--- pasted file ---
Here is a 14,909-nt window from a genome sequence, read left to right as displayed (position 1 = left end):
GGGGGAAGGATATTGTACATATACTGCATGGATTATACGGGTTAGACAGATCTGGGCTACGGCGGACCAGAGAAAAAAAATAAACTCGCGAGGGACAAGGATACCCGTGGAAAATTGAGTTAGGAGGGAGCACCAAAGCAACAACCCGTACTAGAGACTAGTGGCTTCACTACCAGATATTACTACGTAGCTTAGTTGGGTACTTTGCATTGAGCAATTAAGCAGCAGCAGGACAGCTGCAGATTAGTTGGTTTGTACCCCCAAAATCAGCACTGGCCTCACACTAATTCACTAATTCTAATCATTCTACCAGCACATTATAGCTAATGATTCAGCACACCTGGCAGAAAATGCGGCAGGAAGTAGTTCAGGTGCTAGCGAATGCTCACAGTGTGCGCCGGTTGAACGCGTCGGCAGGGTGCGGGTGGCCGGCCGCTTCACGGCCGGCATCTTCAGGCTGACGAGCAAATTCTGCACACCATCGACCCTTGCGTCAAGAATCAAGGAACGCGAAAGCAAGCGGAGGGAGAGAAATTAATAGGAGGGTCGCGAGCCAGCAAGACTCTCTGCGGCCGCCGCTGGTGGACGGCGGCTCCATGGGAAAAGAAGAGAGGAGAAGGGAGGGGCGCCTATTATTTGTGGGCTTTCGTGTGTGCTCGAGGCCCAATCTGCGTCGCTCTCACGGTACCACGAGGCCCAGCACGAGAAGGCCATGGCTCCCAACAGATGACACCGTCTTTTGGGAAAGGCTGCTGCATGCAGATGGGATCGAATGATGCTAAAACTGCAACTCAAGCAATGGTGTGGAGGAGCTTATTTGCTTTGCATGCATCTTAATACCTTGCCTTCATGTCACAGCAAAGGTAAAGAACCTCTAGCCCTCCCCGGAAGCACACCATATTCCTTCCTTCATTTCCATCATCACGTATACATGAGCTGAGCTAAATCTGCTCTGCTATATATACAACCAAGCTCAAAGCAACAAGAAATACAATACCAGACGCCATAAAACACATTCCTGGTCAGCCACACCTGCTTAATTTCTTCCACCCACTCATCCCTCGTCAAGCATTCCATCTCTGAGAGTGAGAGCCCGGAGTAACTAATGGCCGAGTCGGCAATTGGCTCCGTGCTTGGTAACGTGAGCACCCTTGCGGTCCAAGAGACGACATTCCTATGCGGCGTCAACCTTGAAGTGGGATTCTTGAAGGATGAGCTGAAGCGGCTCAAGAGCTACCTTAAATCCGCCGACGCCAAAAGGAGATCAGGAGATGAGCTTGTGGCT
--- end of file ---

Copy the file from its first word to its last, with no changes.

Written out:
Here is a 14,909-nt window from a genome sequence, read left to right as displayed (position 1 = left end):
GGGGGAAGGATATTGTACATATACTGCATGGATTATACGGGTTAGACAGATCTGGGCTACGGCGGACCAGAGAAAAAAAATAAACTCGCGAGGGACAAGGATACCCGTGGAAAATTGAGTTAGGAGGGAGCACCAAAGCAACAACCCGTACTAGAGACTAGTGGCTTCACTACCAGATATTACTACGTAGCTTAGTTGGGTACTTTGCATTGAGCAATTAAGCAGCAGCAGGACAGCTGCAGATTAGTTGGTTTGTACCCCCAAAATCAGCACTGGCCTCACACTAATTCACTAATTCTAATCATTCTACCAGCACATTATAGCTAATGATTCAGCACACCTGGCAGAAAATGCGGCAGGAAGTAGTTCAGGTGCTAGCGAATGCTCACAGTGTGCGCCGGTTGAACGCGTCGGCAGGGTGCGGGTGGCCGGCCGCTTCACGGCCGGCATCTTCAGGCTGACGAGCAAATTCTGCACACCATCGACCCTTGCGTCAAGAATCAAGGAACGCGAAAGCAAGCGGAGGGAGAGAAATTAATAGGAGGGTCGCGAGCCAGCAAGACTCTCTGCGGCCGCCGCTGGTGGACGGCGGCTCCATGGGAAAAGAAGAGAGGAGAAGGGAGGGGCGCCTATTATTTGTGGGCTTTCGTGTGTGCTCGAGGCCCAATCTGCGTCGCTCTCACGGTACCACGAGGCCCAGCACGAGAAGGCCATGGCTCCCAACAGATGACACCGTCTTTTGGGAAAGGCTGCTGCATGCAGATGGGATCGAATGATGCTAAAACTGCAACTCAAGCAATGGTGTGGAGGAGCTTATTTGCTTTGCATGCATCTTAATACCTTGCCTTCATGTCACAGCAAAGGTAAAGAACCTCTAGCCCTCCCCGGAAGCACACCATATTCCTTCCTTCATTTCCATCATCACGTATACATGAGCTGAGCTAAATCTGCTCTGCTATATATACAACCAAGCTCAAAGCAACAAGAAATACAATACCAGACGCCATAAAACACATTCCTGGTCAGCCACACCTGCTTAATTTCTTCCACCCACTCATCCCTCGTCAAGCATTCCATCTCTGAGAGTGAGAGCCCGGAGTAACTAATGGCCGAGTCGGCAATTGGCTCCGTGCTTGGTAACGTGAGCACCCTTGCGGTCCAAGAGACGACATTCCTATGCGGCGTCAACCTTGAAGTGGGATTCTTGAAGGATGAGCTGAAGCGGCTCAAGAGCTACCTTAAATCCGCCGACGCCAAAAGGAGATCAGGAGATGAGCTTGTGGCT